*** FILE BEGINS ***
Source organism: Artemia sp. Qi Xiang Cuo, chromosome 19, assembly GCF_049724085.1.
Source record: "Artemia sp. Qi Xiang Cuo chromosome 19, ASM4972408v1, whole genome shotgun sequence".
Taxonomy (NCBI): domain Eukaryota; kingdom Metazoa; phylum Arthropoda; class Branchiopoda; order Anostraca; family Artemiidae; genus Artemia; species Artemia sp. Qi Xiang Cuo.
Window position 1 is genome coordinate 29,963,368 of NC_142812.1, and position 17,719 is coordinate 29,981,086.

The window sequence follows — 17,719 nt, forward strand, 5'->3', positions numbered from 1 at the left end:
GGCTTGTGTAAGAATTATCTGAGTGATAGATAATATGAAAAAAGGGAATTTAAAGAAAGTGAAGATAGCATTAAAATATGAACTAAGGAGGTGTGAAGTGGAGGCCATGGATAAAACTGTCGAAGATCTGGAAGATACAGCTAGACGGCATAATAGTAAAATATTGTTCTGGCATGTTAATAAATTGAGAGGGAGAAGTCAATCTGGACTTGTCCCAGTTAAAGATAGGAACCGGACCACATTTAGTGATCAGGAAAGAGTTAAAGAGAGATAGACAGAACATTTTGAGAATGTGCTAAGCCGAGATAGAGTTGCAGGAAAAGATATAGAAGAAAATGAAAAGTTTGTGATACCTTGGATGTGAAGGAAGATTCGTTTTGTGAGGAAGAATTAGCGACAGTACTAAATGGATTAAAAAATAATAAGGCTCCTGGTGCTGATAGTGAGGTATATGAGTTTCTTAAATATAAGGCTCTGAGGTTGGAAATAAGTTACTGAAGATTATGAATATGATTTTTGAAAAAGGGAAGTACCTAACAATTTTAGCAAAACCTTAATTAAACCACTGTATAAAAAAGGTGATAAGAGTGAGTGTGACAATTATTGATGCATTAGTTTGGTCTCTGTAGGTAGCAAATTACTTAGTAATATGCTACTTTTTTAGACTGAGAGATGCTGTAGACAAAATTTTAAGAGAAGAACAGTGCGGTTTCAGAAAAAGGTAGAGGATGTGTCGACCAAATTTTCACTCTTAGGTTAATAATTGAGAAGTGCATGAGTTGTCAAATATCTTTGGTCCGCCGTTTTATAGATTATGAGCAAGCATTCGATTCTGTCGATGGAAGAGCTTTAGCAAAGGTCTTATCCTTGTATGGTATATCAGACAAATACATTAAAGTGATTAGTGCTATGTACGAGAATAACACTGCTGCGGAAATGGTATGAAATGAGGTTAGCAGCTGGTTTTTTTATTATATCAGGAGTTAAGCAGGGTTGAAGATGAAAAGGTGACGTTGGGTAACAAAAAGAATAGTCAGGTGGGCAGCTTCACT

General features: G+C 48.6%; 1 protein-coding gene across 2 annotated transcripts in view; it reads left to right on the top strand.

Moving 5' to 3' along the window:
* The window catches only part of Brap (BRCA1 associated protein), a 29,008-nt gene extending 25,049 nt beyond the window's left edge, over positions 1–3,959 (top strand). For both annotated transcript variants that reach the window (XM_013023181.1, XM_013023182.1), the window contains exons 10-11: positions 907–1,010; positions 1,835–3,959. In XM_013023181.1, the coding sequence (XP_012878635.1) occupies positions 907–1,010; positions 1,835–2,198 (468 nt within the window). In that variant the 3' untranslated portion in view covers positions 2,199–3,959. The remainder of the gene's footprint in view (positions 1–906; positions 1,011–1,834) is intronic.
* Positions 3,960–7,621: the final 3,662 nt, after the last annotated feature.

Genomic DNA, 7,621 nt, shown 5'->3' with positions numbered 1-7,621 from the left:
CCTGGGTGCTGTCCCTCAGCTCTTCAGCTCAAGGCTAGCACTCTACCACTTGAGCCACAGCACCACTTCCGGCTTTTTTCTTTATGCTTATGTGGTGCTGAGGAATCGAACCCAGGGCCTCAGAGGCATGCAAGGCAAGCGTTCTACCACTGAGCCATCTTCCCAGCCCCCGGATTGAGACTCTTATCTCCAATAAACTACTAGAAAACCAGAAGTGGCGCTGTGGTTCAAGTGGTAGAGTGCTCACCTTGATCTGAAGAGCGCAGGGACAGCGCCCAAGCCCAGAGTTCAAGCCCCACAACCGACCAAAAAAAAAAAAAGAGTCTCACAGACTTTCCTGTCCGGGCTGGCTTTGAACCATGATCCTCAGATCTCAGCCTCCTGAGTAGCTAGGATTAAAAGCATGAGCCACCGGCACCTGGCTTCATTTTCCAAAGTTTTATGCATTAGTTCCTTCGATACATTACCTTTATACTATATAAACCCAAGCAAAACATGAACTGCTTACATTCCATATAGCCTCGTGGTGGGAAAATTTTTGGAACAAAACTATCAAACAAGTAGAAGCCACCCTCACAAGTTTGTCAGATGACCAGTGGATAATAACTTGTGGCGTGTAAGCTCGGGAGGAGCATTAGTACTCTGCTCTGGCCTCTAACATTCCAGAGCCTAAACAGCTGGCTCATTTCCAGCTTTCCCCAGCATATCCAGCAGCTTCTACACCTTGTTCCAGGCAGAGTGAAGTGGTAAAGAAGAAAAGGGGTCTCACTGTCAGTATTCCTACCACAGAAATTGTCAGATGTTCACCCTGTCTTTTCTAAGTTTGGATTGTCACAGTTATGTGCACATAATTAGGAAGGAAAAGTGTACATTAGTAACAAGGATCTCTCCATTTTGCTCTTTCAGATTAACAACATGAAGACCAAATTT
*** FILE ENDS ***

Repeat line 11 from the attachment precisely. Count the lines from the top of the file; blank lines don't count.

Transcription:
Genomic DNA, 7,621 nt, shown 5'->3' with positions numbered 1-7,621 from the left: